Camera and Equipment
For aircraft photography you really need a 35mm SLR (Single lens reflex) camera. This type of camera is
very versatile and can give some good results. What you see through the viewfinder is actually what appears on the film.
You can buy various lenses from wide-angled up to telephoto. Some lenses are better then others and this
is reflected in the price.
Other accessories include filters such as a polorising filter which is useful for illiminating reflections from
an aircraft canopy for example or just a UV filter to protect your lens.
Different film speeds can be used, so a slow film (ISO 50) is useful if you want to enlarge a print because
it is less grainy then a fast film.A faster film (ISO 400) is useful for taking pictures of aircraft in the air with a long
telephoto lens. This is because a faster film is more light-sensitive and so needs less exposure.
Most SLR's give you full control over the exposure by letting you manually set the shutter speed and/or
Canon EOS 1000F Camera body & lenses
Lockheed P-38 Lightning
North American P-51 Mustang
35mm SLR Camera & Lenses
You can buy a 35mm SLR camera for £200-£300+ or considerably less if you buy second-hand. Modern cameras usually come with a range of features including autofocus. Some people use auto-focus all the time but others, like myself, rarely use it and prefer to manually focus the lens.
More important than the camera body is the lens. A good lens can cost more than the camera and its a good idea to have a few lenses from wide-angle up to telephoto. I prefer to use zoom lenses as it means carrying less lenses. When you purchase a camera it will usually come with a standard zoom lens (usually 35-80mm). A wide-angle lens with a focal length of about 24-50mm is useful for taking pictures of static aircraft by cutting out the crowd and also for museum pictures. For taking pictures of aircraft in the air a lens with a focal length of 300mm or 400mm is required. A 50mm lens gives about the same picture as the human eye, so you can divide the focal length of the lens by 50 to find out the magnification, so a 400mm lens would give you 8X magnification. You can also buy a lens converter, i use a 2X lens converter on a 75-300mm zoom lens which converts the lens to a 150-600mm lens. This helps you to get closer to the action and fill the frame with the aircraft but unfortunately the converter can result in some loss of image quality.
You will often find that there are several versions of a particular focal length lens. The difference is their 'speed', that is the size of their maximum apertures. A fast lens will allow more light into the lens through the wider aperture but will cost much more than an equivilent slower lens.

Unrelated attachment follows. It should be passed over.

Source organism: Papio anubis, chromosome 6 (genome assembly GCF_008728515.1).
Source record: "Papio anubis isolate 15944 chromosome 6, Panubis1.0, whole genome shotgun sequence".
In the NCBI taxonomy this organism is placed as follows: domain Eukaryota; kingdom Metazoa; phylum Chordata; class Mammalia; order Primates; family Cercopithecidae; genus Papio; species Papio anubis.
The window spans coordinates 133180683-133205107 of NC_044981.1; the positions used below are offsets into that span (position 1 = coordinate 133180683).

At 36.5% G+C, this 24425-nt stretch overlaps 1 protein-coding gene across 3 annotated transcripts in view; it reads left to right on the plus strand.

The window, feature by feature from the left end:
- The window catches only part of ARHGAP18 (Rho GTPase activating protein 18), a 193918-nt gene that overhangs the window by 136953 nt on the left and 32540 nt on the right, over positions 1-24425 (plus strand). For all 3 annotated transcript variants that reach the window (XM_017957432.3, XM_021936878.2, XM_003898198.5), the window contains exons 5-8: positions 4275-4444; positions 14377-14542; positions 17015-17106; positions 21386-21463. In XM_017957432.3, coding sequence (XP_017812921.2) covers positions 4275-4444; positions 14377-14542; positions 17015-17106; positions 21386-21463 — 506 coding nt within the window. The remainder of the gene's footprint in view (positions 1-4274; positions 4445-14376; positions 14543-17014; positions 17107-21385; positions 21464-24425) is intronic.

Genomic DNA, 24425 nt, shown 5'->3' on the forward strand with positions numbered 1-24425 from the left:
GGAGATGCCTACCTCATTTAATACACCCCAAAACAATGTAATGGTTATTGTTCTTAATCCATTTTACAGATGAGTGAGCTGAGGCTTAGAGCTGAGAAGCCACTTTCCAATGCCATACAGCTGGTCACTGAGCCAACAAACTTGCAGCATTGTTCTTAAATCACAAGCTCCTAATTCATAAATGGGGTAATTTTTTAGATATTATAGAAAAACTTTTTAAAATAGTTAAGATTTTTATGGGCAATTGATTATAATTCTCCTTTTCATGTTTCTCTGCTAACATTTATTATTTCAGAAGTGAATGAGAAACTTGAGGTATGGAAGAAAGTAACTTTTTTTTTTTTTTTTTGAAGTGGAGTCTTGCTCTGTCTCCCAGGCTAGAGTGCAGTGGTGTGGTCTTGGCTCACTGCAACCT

Below are the lenses that i use:
|24-50mm||Wide-angled zoom lens|
|35-80mm ||Standard zoom lens|
|75-300mm ||Telephoto zoom lens|
|2x Converter ||Doubles magnification by 2
I use the 2x converter on my 75-300mm telephoto zoom lens to convert it into a 150-600mm telephoto lens. It gives me more magnification but the exposure and focusing become fairly critical.
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Tips on using an SLR camera at Airshows
ISO 200 is generally a good Film Speed to use at airshows because its not grainy and is usually fast enough for arial shots, alternatively you could take 2 camera bodies loaded with 2 different film speeds, ISO 100 for static aircraft and ISO 400 for arial shots and low-light conditions.
Wide-angled lenses are very useful for taking pictures of large aircraft or in a museum but they can distort the natural perspective of the subject.
Using a long telephoto lens can cause camera shake, to eliminate this it is a good idea to set the shutter speed to the focal length of the lens. So if you use a 300mm telephoto lens then you would need a shutter speed of a least 1/300 second.
If you need a fast shutter speed then you will need to open the aperture wider but you should be aware that a wider aperture means less depth-of-field and so focusing becomes much more critical.
When taking pictures of aircraft in the air against a bright sky the cameras metering system can be fooled into underexposing the actual aircraft so it is best to set the camera to overexpose by 1-2 stops.
A lens hood is very useful on a sunny day because it prevents sun flare and protects the lens if it rains.
|Aperture||Iris in lens which restricts amount of light reaching film|
|Depth of field ||Distance between nearest and furthest point which are in focus|
|Exposure ||The amount of light reaching film controlled by the Aperture/Shutter speed|
|Film Speed ||Sensitivity of film to light (fast film is more sensitive)|
|f numbers ||The aperture setting is measured in f numbers (eg. f5.6 is wider then f11)|
|ISO ||International Standards Organization / Film speed|
|metering system ||The cameras in-built meter which sets the exposure automatically|
|Overexposure ||Too much light has reached the film resulting in a burnt out image|
|Shutter speed ||The amount of time the shutter remains open and the film receives light|
|Underexposure ||Not enough light reaches the film resulting in a dim image